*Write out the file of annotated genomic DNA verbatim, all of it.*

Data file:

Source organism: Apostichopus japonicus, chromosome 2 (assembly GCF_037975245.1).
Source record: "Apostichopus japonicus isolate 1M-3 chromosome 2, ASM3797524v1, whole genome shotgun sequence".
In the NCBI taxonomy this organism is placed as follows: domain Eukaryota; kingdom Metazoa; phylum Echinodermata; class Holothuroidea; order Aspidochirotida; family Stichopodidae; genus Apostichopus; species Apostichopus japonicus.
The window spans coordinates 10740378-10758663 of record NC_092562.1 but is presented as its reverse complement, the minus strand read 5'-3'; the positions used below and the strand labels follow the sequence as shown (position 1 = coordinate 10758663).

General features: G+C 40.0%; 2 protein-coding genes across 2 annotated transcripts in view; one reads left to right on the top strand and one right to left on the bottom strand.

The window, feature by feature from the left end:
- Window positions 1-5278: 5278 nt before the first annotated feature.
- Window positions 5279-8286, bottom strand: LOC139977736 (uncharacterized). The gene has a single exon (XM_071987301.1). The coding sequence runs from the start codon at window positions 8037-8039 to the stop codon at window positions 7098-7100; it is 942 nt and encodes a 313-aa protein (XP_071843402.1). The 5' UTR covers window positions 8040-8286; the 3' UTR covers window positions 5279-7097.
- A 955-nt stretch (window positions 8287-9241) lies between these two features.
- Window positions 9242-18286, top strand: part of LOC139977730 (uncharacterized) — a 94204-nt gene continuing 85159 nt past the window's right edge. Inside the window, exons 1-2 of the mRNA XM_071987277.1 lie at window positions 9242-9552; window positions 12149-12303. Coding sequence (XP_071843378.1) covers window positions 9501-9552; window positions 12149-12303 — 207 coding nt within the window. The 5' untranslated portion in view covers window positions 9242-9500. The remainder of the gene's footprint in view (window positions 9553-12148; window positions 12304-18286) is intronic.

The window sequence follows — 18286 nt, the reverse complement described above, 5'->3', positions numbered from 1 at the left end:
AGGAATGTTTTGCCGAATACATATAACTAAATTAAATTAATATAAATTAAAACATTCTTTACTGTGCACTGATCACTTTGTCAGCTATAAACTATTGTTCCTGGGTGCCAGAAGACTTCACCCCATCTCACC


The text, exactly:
Source organism: Apostichopus japonicus, chromosome 2 (assembly GCF_037975245.1).
Source record: "Apostichopus japonicus isolate 1M-3 chromosome 2, ASM3797524v1, whole genome shotgun sequence".
In the NCBI taxonomy this organism is placed as follows: domain Eukaryota; kingdom Metazoa; phylum Echinodermata; class Holothuroidea; order Aspidochirotida; family Stichopodidae; genus Apostichopus; species Apostichopus japonicus.
The window spans coordinates 10740378-10758663 of record NC_092562.1 but is presented as its reverse complement, the minus strand read 5'-3'; the positions used below and the strand labels follow the sequence as shown (position 1 = coordinate 10758663).

General features: G+C 40.0%; 2 protein-coding genes across 2 annotated transcripts in view; one reads left to right on the top strand and one right to left on the bottom strand.

The window, feature by feature from the left end:
- Window positions 1-5278: 5278 nt before the first annotated feature.
- Window positions 5279-8286, bottom strand: LOC139977736 (uncharacterized). The gene has a single exon (XM_071987301.1). The coding sequence runs from the start codon at window positions 8037-8039 to the stop codon at window positions 7098-7100; it is 942 nt and encodes a 313-aa protein (XP_071843402.1). The 5' UTR covers window positions 8040-8286; the 3' UTR covers window positions 5279-7097.
- A 955-nt stretch (window positions 8287-9241) lies between these two features.
- Window positions 9242-18286, top strand: part of LOC139977730 (uncharacterized) — a 94204-nt gene continuing 85159 nt past the window's right edge. Inside the window, exons 1-2 of the mRNA XM_071987277.1 lie at window positions 9242-9552; window positions 12149-12303. Coding sequence (XP_071843378.1) covers window positions 9501-9552; window positions 12149-12303 — 207 coding nt within the window. The 5' untranslated portion in view covers window positions 9242-9500. The remainder of the gene's footprint in view (window positions 9553-12148; window positions 12304-18286) is intronic.

The window sequence follows — 18286 nt, the reverse complement described above, 5'->3', positions numbered from 1 at the left end:
AGGAATGTTTTGCCGAATACATATAACTAAATTAAATTAATATAAATTAAAACATTCTTTACTGTGCACTGATCACTTTGTCAGCTATAAACTATTGTTCCTGGGTGCCAGAAGACTTCACCCCATCTCACC